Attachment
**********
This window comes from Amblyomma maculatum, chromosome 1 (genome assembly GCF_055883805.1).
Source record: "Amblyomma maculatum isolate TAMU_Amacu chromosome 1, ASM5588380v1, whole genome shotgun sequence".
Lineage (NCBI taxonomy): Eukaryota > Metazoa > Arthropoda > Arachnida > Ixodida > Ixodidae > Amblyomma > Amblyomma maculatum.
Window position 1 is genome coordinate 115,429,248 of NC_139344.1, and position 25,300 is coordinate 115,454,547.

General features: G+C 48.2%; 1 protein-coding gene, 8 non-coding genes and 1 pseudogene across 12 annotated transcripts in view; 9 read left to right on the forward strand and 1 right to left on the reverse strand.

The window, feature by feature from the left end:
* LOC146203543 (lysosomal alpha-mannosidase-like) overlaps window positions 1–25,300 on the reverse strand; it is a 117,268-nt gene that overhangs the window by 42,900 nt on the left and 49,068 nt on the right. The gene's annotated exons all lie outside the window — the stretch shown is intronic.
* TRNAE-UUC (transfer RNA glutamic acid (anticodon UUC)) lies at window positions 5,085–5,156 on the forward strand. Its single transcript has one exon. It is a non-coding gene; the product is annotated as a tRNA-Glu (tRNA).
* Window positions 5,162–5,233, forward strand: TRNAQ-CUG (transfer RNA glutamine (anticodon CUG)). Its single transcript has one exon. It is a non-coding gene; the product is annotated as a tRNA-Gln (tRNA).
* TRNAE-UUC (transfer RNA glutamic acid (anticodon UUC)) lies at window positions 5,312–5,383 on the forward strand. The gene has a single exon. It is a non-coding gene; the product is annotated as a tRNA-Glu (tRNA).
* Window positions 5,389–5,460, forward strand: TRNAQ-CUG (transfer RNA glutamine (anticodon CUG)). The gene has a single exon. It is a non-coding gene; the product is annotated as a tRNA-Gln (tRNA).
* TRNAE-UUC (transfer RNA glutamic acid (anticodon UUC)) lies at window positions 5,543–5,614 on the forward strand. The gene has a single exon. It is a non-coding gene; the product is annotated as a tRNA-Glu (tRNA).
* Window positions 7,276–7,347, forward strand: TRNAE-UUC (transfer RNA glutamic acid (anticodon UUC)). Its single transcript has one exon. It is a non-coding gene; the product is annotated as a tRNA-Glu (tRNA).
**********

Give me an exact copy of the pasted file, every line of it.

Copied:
This window comes from Amblyomma maculatum, chromosome 1 (genome assembly GCF_055883805.1).
Source record: "Amblyomma maculatum isolate TAMU_Amacu chromosome 1, ASM5588380v1, whole genome shotgun sequence".
Lineage (NCBI taxonomy): Eukaryota > Metazoa > Arthropoda > Arachnida > Ixodida > Ixodidae > Amblyomma > Amblyomma maculatum.
Window position 1 is genome coordinate 115,429,248 of NC_139344.1, and position 25,300 is coordinate 115,454,547.

General features: G+C 48.2%; 1 protein-coding gene, 8 non-coding genes and 1 pseudogene across 12 annotated transcripts in view; 9 read left to right on the forward strand and 1 right to left on the reverse strand.

The window, feature by feature from the left end:
* LOC146203543 (lysosomal alpha-mannosidase-like) overlaps window positions 1–25,300 on the reverse strand; it is a 117,268-nt gene that overhangs the window by 42,900 nt on the left and 49,068 nt on the right. The gene's annotated exons all lie outside the window — the stretch shown is intronic.
* TRNAE-UUC (transfer RNA glutamic acid (anticodon UUC)) lies at window positions 5,085–5,156 on the forward strand. Its single transcript has one exon. It is a non-coding gene; the product is annotated as a tRNA-Glu (tRNA).
* Window positions 5,162–5,233, forward strand: TRNAQ-CUG (transfer RNA glutamine (anticodon CUG)). Its single transcript has one exon. It is a non-coding gene; the product is annotated as a tRNA-Gln (tRNA).
* TRNAE-UUC (transfer RNA glutamic acid (anticodon UUC)) lies at window positions 5,312–5,383 on the forward strand. The gene has a single exon. It is a non-coding gene; the product is annotated as a tRNA-Glu (tRNA).
* Window positions 5,389–5,460, forward strand: TRNAQ-CUG (transfer RNA glutamine (anticodon CUG)). The gene has a single exon. It is a non-coding gene; the product is annotated as a tRNA-Gln (tRNA).
* TRNAE-UUC (transfer RNA glutamic acid (anticodon UUC)) lies at window positions 5,543–5,614 on the forward strand. The gene has a single exon. It is a non-coding gene; the product is annotated as a tRNA-Glu (tRNA).
* Window positions 7,276–7,347, forward strand: TRNAE-UUC (transfer RNA glutamic acid (anticodon UUC)). Its single transcript has one exon. It is a non-coding gene; the product is annotated as a tRNA-Glu (tRNA).